Opening a Coffee Shop Business – 5 Pitfalls and How to Avoid Them

Starting a new business is an act of creation, an act of design. Even if you are pursuing a business model that has been “done before” and therefore proven, the myriad of decisions that you need to make when planning for a new business is mind-boggling. Still, being able to recognize which of those decisions will potentially have the greatest influence on the success or failure of your venture is a skill unto itself.

This is particularly true in the case of starting your own coffee shop business. On the one hand, the coffee shop business model is a proven one, with tens of thousands of coffee shops running successfully across the country. On the other hand, for every successful business that has been able to stay in business for over 2-3 years, there are countless others which failed and had to close down far too early.

When it comes to the coffee business, savvy entrepreneurs and long-time business owners alike know that there are certain pitfalls that need to be avoided in order to help assure success. These items are classified as pitfalls because many novice owners fail to recognize their importance until it is too late to turn things around.

If you are thinking of starting a coffee shop business, here are 5 pitfalls and how to avoid them:

1. Choosing a location for the wrong reasons:

Almost everybody who has read at least one book on the retail and food service businesses knows that one of the most important factors in a successful venture is “location, location, location.” However, many coffee business entrepreneurs choose their new location for the wrong reasons, such as basing the decision on a gut feeling or the fact that it is located near a major road.

Smart location selection takes into account a large number of factors, including coffee shop business concept, area demographics/psychographics, the nature and quality of the nearby businesses, which side of the street the building is on, speed limit and visibility from the road, ease of access, parking, the structural layout of the facility itself, and much more.

2. Assuming that training employees on technical skills is sufficient:

Having strong technical skills – or, how to make an excellent cup of coffee or espresso – is without a doubt one of the marks of a strong barista. However, it doesn’t make the barista.  It comes down to genuine passion for coffee and people, combined with an ability to exude professionalism.  If your employees aren’t “geeked” about coffee, genuinely kind natured, or professional in demeanor, your coffee business will suffer.  It starts with you.  Never hire someone based on skills alone.  Just because a barista can pour latte art, doesn’t make them a great barista, or the right fit for your coffee shop business.  Hire passion, personality/attitude, and professionalism, then train barista skills.  You must also understand that quality barista training is never ending.  Constantly be looking for opportunities to polish your staff’s barista skills, including knowledge about where your coffee comes from, how to care for your equipment, how to treat customers, and how to reinforce your brand image with every customer interaction.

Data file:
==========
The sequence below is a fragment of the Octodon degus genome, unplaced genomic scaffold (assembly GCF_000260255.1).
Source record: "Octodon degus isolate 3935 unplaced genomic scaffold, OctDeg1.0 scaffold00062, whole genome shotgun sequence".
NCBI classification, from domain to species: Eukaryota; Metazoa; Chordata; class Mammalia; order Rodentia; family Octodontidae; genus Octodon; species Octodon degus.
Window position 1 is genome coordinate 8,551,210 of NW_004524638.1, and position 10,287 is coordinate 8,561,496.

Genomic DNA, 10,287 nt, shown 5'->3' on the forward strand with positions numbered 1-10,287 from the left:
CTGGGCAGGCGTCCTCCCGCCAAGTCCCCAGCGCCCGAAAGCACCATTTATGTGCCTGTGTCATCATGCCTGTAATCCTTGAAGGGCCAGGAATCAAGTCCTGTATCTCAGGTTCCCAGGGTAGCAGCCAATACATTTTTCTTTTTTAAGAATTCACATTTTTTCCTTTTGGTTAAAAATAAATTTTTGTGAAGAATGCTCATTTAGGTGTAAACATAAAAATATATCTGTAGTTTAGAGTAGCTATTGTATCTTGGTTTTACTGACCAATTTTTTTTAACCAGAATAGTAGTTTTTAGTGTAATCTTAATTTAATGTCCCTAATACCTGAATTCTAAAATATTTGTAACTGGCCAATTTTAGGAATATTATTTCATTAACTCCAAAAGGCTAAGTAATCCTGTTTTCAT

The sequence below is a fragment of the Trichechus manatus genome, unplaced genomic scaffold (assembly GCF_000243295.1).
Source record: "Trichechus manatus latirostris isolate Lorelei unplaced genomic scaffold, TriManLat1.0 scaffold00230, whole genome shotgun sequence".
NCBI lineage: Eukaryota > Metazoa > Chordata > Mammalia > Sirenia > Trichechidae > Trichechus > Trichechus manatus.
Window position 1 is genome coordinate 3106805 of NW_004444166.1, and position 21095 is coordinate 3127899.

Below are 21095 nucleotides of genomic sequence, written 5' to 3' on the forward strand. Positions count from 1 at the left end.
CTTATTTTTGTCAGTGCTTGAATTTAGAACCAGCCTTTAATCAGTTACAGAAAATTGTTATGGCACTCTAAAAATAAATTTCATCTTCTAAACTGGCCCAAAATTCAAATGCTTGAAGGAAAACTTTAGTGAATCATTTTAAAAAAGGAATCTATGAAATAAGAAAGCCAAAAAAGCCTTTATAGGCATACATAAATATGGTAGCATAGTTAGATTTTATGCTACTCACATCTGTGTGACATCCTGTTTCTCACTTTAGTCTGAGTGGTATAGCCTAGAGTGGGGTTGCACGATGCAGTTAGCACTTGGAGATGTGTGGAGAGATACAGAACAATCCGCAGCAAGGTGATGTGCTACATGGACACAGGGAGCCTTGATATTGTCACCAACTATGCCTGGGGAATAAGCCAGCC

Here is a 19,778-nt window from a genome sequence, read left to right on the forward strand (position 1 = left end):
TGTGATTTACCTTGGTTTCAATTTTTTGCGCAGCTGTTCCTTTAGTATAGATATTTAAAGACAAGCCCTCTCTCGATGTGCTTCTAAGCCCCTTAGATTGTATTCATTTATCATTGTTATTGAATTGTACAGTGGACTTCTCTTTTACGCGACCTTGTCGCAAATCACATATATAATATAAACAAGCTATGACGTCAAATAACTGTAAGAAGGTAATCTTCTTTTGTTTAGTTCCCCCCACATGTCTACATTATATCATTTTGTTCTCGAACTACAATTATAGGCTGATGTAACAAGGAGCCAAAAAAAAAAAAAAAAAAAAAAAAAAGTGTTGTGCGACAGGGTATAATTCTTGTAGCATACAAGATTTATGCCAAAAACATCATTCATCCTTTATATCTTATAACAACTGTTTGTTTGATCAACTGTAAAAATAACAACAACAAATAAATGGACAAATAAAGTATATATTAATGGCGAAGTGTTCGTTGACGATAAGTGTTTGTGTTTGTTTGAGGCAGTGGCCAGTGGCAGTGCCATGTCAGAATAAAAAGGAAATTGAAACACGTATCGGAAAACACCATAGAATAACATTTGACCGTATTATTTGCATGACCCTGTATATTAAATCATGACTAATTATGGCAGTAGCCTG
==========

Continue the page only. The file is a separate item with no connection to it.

3. Skimping on the details when planning the layout of your facility:

Having a logical, well-designed facility layout is another essential element when creating a successful coffee shop business. Your layout design must take into account operational efficiency, customer capacity, and aesthetic factors.

4. Ignoring the importance of building a strong brand:

Without a strong brand image, you will basically end up as just a decent place to get a cup of coffee. If you are reduced to that, then customers could just as well go anywhere to get their coffee fix. However, to keep them coming back your way, you will benefit from establishing a strong brand identity that is consistent everywhere: from your color scheme to your marketing materials to how your employees interact with customers.

5. Failing to capitalize on the efficiencies to be gained from smart operational planning:

To stay in business for the long haul, you need to get smart about the operational side of things. This includes understanding the quantities and frequencies ideal for ordering and storing your raw materials in a way that balances cost, freshness and customer demand.

The best way to avoid each of these pitfalls is by undergoing a well-designed training course before you start your business. Consider seeking expert coffee consulting help from coffee business experts who know how to get results in this competitive and potentially rewarding business.

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